Milwaukie, Oregon

Coordinates: 45°26′46″N 122°38′12″W / 45.44611°N 122.63667°W / 45.44611; -122.63667
From Wikipedia, the free encyclopedia
City of Milwaukie, Oregon
The headquarters of Dark Horse Comics
The original Pietro's Pizza location
The Milwaukie Masonic Lodge
The Davis Graveyard annual Halloween display
The Dogwood City of the West, Home of the Bing Cherry
Location within Clackamas County and the State of Oregon
Location within Clackamas County and the State of Oregon
Coordinates: 45°26′46″N 122°38′12″W / 45.44611°N 122.63667°W / 45.44611; -122.63667
CountryUnited States
Named forMilwaukee, Wisconsin
 • TypeMayor–council
 • BodyMilwaukie City Council
 • MayorLisa Batey[1][2]
 • Total5.14 sq mi (13.32 km2)
 • Land4.98 sq mi (12.91 km2)
 • Water0.16 sq mi (0.41 km2)
Elevation154 ft (47 m)
 • Total21,119
 • Density4,237.36/sq mi (1,636.14/km2)
Time zoneUTC−8 (Pacific (PST))
 • Summer (DST)UTC−7 (PDT)
ZIP Code
97222, 97267, 97269
Area code503 and 971
FIPS code41-48650
GNIS feature ID2411116[3]

Milwaukie /mɪlˈwɔːki/ is a city mostly in Clackamas County, Oregon, United States; a very small portion of the city extends into Multnomah County.[4] The population was 21,119 at the 2020 census. Founded in 1847 on the banks of the Willamette River, the city, known as the Dogwood City of the West, was incorporated in 1903 and is the birthplace of the Bing cherry. The city is now a suburb of Portland and also adjoins the unincorporated areas of Clackamas and Oak Grove.


Lot Whitcomb

Milwaukie was settled in 1847 and formally platted in 1849 as a rival to the upriver Oregon City by Lot Whitcomb, who named it for Milwaukee, Wisconsin. At the time, the Wisconsin city was also frequently spelled "Milwaukie" before the current spelling was adopted.[5] Some accounts also state that the Oregon city used an alternate spelling to prevent confusion at the post office.[6]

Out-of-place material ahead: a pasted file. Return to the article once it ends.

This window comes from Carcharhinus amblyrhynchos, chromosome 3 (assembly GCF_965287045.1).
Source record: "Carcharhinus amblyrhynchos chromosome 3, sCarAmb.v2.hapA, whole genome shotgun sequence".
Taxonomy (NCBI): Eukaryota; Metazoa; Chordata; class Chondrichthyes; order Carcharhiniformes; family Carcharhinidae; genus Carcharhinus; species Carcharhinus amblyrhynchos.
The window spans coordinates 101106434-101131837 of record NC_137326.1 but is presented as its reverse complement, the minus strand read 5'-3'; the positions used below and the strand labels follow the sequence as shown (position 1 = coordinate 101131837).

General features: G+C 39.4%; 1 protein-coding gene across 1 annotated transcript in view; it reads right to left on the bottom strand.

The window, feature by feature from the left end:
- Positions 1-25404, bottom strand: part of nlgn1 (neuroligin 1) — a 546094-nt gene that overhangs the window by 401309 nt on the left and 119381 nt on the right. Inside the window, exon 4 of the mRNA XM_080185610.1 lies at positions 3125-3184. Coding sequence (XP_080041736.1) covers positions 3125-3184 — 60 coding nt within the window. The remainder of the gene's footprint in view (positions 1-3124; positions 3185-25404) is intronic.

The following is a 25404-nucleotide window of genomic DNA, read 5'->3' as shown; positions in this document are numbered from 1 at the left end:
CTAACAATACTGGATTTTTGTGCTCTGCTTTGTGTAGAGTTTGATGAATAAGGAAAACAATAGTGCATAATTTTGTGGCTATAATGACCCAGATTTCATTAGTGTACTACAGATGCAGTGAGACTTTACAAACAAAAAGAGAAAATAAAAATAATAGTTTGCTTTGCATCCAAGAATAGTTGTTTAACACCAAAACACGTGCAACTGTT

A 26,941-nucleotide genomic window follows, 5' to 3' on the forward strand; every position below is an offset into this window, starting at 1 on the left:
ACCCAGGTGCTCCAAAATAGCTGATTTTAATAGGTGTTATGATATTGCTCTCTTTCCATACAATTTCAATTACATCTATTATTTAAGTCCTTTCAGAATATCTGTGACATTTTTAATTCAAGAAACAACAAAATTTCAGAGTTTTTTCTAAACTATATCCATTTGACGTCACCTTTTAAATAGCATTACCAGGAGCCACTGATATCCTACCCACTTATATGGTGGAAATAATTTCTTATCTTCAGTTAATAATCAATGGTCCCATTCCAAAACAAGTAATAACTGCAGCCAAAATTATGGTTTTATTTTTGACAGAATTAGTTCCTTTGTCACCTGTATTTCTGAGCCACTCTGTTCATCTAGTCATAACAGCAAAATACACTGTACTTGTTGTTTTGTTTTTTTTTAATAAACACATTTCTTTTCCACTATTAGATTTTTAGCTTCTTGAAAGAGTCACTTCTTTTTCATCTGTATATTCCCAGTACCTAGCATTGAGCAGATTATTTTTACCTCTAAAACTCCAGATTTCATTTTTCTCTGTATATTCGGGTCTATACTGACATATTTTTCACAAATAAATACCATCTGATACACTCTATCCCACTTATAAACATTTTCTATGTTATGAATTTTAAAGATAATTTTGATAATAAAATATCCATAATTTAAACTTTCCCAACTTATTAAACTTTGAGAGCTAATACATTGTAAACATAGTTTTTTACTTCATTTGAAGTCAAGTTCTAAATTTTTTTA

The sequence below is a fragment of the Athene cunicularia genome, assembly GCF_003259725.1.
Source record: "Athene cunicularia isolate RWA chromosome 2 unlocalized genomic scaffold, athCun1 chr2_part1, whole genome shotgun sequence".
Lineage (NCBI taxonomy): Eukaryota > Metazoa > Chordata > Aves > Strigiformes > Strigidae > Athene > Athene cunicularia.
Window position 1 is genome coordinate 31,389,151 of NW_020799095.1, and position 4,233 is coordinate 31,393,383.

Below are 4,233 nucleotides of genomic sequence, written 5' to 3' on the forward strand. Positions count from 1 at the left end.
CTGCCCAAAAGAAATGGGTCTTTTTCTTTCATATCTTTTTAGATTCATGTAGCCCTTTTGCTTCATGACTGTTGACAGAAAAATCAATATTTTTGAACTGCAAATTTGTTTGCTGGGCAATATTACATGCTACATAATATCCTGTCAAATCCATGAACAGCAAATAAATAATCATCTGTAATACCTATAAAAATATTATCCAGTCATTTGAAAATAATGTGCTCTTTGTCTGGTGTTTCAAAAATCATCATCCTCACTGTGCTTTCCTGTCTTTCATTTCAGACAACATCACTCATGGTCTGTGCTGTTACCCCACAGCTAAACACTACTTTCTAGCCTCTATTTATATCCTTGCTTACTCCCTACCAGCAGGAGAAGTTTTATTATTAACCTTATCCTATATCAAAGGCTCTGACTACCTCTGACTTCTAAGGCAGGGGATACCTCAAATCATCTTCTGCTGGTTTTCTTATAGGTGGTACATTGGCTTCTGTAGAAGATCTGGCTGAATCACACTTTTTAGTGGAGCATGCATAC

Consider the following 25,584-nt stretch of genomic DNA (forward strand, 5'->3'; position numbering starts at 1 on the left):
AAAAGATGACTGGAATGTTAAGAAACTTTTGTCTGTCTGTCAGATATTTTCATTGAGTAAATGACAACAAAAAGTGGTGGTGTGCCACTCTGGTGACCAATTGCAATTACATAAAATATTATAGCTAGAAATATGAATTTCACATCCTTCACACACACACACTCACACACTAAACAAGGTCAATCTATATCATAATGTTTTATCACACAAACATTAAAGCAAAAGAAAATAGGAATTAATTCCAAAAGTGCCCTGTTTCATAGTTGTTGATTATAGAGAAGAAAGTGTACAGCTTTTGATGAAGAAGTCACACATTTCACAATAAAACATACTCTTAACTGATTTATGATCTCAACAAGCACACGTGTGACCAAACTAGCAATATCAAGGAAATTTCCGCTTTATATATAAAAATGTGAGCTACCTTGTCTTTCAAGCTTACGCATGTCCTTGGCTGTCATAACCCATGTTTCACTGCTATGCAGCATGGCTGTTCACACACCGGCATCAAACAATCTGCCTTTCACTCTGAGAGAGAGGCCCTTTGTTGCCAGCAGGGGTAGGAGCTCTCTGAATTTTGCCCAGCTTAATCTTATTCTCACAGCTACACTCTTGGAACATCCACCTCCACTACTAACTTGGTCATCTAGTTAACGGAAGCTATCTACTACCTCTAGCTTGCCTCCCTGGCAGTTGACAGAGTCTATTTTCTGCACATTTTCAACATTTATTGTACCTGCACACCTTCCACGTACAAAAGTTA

Whitcomb arrived in Oregon in 1848 and settled on a donation land claim, where he built a sawmill and a gristmill.[7] Milwaukie rivaled Portland and Oregon City for a time, but Portland eventually became the bigger city because it had a deeper port.[7] The first post office at Milwaukie was established in 1850, with Whitcomb as the first postmaster.[5] The community was incorporated by the Oregon Legislative Assembly on February 4, 1903, originally as the Town of Milwaukie.[8]

East Milwaukie Station in 1980

The Oregon and California Railroad named their station there Milwaukee in 1870 and corrected it to Milwaukie in 1892.[5] As the city center grew further from the railroad and a branch line was built across the Willamette to Oswego, Milwaukie station was replaced and renamed Lambert for Joseph H. Lambert, a pioneer orchardist who developed the Lambert cherry.[5] The name of the station was changed to East Milwaukee in 1913 and corrected to East Milwaukie in 1916.[5]

The Bing cherry, among other varieties, was developed in Milwaukie by Ah Bing, an orchard foreman employed by Seth Lewelling. A mural in the city commemorates Mr. Bing's accomplishment.


According to the United States Census Bureau, the city has a total area of 4.85 square miles (12.56 km2), of which 4.82 square miles (12.48 km2) is land and 0.03 square miles (0.08 km2) is water.[9] Parks include Dogwood Park, Elk Rock Island, Kronberg Park, Milwaukie Riverfront Park, and Spring Park.


2020 census[edit]

Historical population

As of the census of 2020, there were 21,119 people, 9,286 households, and 5,232 families residing in the city. The population density was 4,381.6 inhabitants per square mile (1,691.7/km2). There were 9,596 housing units at an average density of 1,990.9 per square mile (768.7/km2). The racial makeup of the city was 83.1% White, 1.2% African American, 0.5% Native American, 2.5% Asian, 0.4% Pacific Islander, 2.2% from other races, and 10.2% from two or more races. Hispanic or Latino of any race were 10.1% of the population.[16]

An LDS Church meetinghouse in Milwaukie

There were 9,286 households, of which 26.6% had children under the age of 18 living with them, 39.8% were married couples living together, 12.9% had a female householder with no spouse present, 7.5% had a male householder with no spouse present, and 7.8% were cohabitating couples. 32.0% of all households were made up of individuals, and 12.3% had someone living alone who was 65 years of age or older. The average household size was 2.25 and the average family size was 2.86.[16]

The median age in the city was 40.2 years. 18.1% of residents were under the age of 18; 7.8% were between the ages of 18 and 24; 32.7% were from 25 to 44; 24.8% were from 45 to 64; and 16.5% were 65 years of age or older. The gender makeup of the city was 48.5% male and 51.5% female.[16]